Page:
I'm addicted to FFFFound, the bare-bones image-bookmarking service. After you install a bookmarklet, it's dead easy to post images you come across to the FFFFound community, and as you build a collection, new images are recommended to you (of course, I have no idea how that algorithm must work. It may be quite arbitrary, but I love checking out the images on the "New for you!" section).
I've joined a load of 2.0/sharing/community type sites, and usually abandon them after the first day. What makes FFFFound different is a combination of its simplicity, tight focus on great design and the immediate sense of a tight-knit community the site has. A fewfriendsarealready on, so I get to lurk at their finds, which is nice. Plus, I get the feeling on FFFFound that the core is a passionate designer and graphic artists community, and the niche focus really works.
A couple of new features would be really welcomed. Johanna thought a badge for the blog would be cool, and a Twitter-like "add friend/follower" type thing would be neat also, but even without those, I'm still hooked.
I'm out of invites, but if you manage to get your hands one on, I'm chroma there, come find me.
A Brief Message, a blog featuring design opinions "expressed in short form- 200 words or less" delivers on its promise: pithy and provocative posts about design in the real world, such as this nugget from Clay Shirky:
Arrogance without humility is a recipe for high-concept irrelevance; humility without arrogance guarantees unending mediocrity. Figuring out how to be arrogant and humble at once, figuring out when to watch users and when to ignore them for this particular problem, for these users, today, is the problem of the designer.
Shirky uses the iPod and MySpace as examples of the two poles, and it's a fine distinction.
I find that thinking about design in this broad sense is very helpful (it's the same dynamic at work, whether we're talking about designing products, designing experiences, or even playing records. For the DJ for instance, the battle between arrogance and humility is a common theme: playing for the crowd versus playing for yourself).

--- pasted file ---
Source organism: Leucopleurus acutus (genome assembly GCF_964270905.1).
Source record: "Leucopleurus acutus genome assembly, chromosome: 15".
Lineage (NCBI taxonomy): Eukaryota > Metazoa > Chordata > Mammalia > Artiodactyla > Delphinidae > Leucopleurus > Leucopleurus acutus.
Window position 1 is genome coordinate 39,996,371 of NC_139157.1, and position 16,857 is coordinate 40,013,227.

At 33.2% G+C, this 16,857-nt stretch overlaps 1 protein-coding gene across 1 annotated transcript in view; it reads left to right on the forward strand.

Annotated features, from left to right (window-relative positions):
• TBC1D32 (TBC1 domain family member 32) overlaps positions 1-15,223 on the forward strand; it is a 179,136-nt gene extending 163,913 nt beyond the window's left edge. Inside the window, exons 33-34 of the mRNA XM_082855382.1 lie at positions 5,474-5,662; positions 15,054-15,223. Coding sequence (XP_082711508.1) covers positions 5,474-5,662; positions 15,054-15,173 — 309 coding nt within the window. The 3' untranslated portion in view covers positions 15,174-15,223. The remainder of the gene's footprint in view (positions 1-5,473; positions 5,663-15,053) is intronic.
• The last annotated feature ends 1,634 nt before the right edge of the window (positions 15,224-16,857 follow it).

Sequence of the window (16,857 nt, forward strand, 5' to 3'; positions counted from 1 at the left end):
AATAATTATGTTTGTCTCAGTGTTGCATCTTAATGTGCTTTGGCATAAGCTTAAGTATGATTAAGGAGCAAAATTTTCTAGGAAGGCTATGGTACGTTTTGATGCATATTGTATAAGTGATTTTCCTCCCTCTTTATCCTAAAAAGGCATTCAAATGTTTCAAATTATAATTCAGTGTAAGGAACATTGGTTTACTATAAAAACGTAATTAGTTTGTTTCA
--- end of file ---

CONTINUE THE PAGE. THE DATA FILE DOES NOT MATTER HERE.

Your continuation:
A few weeks ago I wanted to start a Facebook group called "If Microsoft buys Facebook, I'm leaving", but I thought I should do a quick search within Facebook to see if something like that already existed. Sure enough, there was an existing group, with a nearly identical name: If Microsoft buys Facebook then I will leave. I joined the other 200 or so people already there and left it that.
I'm pretty sure the number of members will grow, though, when and if Microsoft gets their mitts on Facebook. It has to. There are too many Microsoft haters out there for it not to happen, and there is very little stopping me or anyone else from up and leaving. As far as I'm concerned me and my friends (and their friends, and so on and so on) are the community. Sure there are a lot of neat features (poke!), but I don't really care that much about them, and I don't think they'd be too hard to replicate elsewhere anyway.
So what would Microsoft be buying, exactly? Us, right?! And of course, they'd would be obviously betting that a lot more people would stick around then leave; that's easy enough to figure out, and it's just what happened, and is happening, with Rupert Murdoch and MySpace, or Google and YouTube or Yahoo! and Flickr.
While it's tempting to think of any of these communities as "places", or things in the Old Media sense, they really aren't. Case in point: it was just announced that MSNBC had purchased Newsvine, a news-sharing/citizen-journalism community, and members of that community are already grumbling about the acquisition. I think these comments from the Loose Wire blog (via Russell) are right on the money:
It's one of the unresolved paradoxes of Web 2.0 (and citizen journalism): How do you reward those who make a website like Newsvine what it is? Or at least, how do you avoid making them feel hopelessly exploited?
My answer is I don't think you can. The problem is that "the community", the real one made of people and not the one made up of code, will figure this out sooner or later.
Newsvine, Facebook, YouTube and the rest do the easy part: they provide the tools and the platform for people to do what people do: share stuff, shoot the shit, stalk ex-girlfriends, whatever. What's even easier is the Rich Big Company buying them out. The most important factor(s), and the hardest part, in all of this is always all of us, and everything we pore into these communities that makes them what they are. The current model for the monetization of communities sucks if you ask me, it's a flat-out sell-out. And if Microsoft buys Facebook, I'm high-tailing out of there.
The kids at Anomaly have put together a smart set of videos for Virgin America featuring "cameo appearances" from the likes of Peter Rojas, Kevin Rose, Alex Albrecht and others (you do know who they are, right?!).
A clever way to tell us about what makes Virgin different, including of course, PLUGS!
I get that the best ads tap into important social and cultural issues and conversations. That's cool.
So why is it that the new Dove spot seems so patronizing?
I have a very young daughter (three and half), so I can't be accused of not "getting" the message. But do I need an advertiser to point this stuff out to me? Do I need Dove to tell me to talk to my daughter.